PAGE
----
The subject of this study is ‘freedom within the press’, the nature and limits of the protection afforded to the journalistic imparting process, which has been a neglected area of research. The analysis draws on the classical defenders of freedom of speech, Milton and Mill, to show that at the dawn of the 21st century the intertwined alliance between big business and public authorities resulting in the widespread phenomena of self-censorship within the media constitutes an almost insurmountable obstacle. Instead of enlightening the public and inspiring the individual the press may be contributing to an inert public and individual cowardice antithetical to the objectives of human dignity and democracy.
The core of the problem is that prima facie the infringement of freedom within the media is not exercised on legal premises and cannot therefore be solved within the legal framework. The operation of the press in society is conditioned by three types of regulation, legal regulation, market regulation and self-regulation. Legal regulation does not adequately presuppose the impact of the latter as it is based on the assumption that press freedom is mainly a negative liberty.
The book explores the affirmative side of Article 10 of the European Convention on Human Rights to guarantee press freedom that is not merely illusory but practical and effective. Convention jurisprudence has not only influenced the domestic courts of the Contracting Parties but also the legislators of the Member States. In an era of globalization dominant media operators wield power in their own domestic markets to impede national regulators in adopting interventionist media policies to secure journalistic freedoms. The Convention jurisprudence represents a kind of European ius commune, which is here set in the context of an analysis reflecting the problems and values at issue and offering recommendations to alleviate a situation which threatens democratic ideals and public-spirited journalism.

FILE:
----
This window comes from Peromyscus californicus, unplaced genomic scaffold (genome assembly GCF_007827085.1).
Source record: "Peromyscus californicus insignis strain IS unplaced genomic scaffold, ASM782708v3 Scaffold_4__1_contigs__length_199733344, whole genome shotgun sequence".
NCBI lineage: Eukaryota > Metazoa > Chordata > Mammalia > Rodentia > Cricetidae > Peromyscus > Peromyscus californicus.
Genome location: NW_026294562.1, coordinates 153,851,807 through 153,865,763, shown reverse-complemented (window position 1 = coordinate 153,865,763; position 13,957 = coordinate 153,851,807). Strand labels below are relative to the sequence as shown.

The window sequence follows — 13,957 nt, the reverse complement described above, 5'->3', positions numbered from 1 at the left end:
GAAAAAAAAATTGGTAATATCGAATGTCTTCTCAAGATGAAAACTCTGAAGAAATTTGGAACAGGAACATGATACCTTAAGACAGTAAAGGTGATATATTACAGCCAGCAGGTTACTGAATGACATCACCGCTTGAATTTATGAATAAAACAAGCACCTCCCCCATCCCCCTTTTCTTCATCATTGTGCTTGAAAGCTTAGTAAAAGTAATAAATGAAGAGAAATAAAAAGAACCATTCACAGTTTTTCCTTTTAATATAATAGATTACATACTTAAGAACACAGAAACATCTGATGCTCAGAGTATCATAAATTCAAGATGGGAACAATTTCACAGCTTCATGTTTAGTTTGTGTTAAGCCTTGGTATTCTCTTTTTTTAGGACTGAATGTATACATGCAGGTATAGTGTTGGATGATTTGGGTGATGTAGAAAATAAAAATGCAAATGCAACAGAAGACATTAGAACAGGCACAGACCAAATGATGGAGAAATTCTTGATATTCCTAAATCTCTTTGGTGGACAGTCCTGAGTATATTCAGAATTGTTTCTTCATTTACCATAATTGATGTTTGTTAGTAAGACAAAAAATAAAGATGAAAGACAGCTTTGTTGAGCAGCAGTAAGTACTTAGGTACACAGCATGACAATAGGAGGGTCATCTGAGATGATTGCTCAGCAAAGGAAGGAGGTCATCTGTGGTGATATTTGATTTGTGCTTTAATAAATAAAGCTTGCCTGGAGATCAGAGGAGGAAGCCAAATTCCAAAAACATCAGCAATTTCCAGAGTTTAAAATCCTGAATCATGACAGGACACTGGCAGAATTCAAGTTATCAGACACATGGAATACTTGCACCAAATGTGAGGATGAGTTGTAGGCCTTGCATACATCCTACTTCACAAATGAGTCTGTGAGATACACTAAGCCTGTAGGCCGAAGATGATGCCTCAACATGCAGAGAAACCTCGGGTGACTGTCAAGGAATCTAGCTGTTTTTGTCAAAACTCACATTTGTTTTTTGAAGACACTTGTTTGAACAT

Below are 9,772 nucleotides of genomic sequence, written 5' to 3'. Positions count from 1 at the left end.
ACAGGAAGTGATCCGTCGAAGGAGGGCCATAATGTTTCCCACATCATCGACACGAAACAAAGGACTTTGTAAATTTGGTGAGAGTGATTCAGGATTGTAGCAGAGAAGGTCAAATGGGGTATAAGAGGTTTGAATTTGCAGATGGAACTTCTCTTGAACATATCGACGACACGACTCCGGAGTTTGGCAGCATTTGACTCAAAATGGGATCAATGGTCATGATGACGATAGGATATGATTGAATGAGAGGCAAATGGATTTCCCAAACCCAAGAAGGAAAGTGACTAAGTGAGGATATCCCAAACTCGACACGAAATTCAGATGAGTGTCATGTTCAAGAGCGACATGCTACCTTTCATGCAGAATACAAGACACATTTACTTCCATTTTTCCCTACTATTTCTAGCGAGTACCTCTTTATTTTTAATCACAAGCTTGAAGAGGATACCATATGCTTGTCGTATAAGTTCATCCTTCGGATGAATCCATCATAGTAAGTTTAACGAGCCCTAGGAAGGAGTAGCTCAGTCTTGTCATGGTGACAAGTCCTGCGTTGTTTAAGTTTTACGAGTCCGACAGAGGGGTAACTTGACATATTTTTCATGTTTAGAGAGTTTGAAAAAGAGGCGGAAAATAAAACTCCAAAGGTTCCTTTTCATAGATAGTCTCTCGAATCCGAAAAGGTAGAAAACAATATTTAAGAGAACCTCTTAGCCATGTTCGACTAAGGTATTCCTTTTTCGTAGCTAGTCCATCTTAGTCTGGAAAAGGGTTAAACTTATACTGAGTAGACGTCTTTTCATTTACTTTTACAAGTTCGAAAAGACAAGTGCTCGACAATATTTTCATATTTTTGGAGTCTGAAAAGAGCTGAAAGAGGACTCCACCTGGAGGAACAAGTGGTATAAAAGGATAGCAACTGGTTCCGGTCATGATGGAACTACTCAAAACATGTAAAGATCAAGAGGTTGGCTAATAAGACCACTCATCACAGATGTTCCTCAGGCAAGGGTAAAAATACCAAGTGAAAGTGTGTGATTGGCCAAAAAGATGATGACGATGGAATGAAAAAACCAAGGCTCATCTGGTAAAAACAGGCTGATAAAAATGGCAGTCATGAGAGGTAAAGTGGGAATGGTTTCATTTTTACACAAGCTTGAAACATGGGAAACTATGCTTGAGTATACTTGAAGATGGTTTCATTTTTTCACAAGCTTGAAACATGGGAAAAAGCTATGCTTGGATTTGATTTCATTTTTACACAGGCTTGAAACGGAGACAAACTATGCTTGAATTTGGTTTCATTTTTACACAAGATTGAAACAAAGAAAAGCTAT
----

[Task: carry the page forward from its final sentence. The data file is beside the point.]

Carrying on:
Herdís Thorgeirsdóttir is Professor at the Faculty of Law at the Bifrost School of Business in Iceland.
...an innovative and impassioned treatment of a central problem of our time.' From the Preface to the volume by Kevin Boyle, Human Rights Centre, University of Essex.
Table of contents
Foreword; Acknowledgements; Introduction; I Subject and Terminology; II Method; III Scope; IV Purpose;
PART I THE EUROPEAN CONVENTION AND ITS PUBLIC WATCHDOG; Introduction; Chapter 1: Article 10 and the Press; Chapter 2: The Democratic Right to Receive; Chapter 3: Opinion, Journalism and Dignity; Chapter 4: The Vital Role of Imparting;
PART II FREEDOM WITHIN THE MEDIA: THE DILEMMA OF AN ‘IRON CAGE’; Introduction; Chapter 5: Self-Censorship in Journalism; Chapter 6: The Proprietor’s Position; Chapter 7: The Political Nature of Advertising; Chapter 8: Self-Regulation Contested;
PART III JOURNALISM WORTHY OF THE NAME; Introduction; Chapter 9: Affirmative Action on the Basis of Article 10; Table of Cases; Table of Legislation; Bibliography; Index.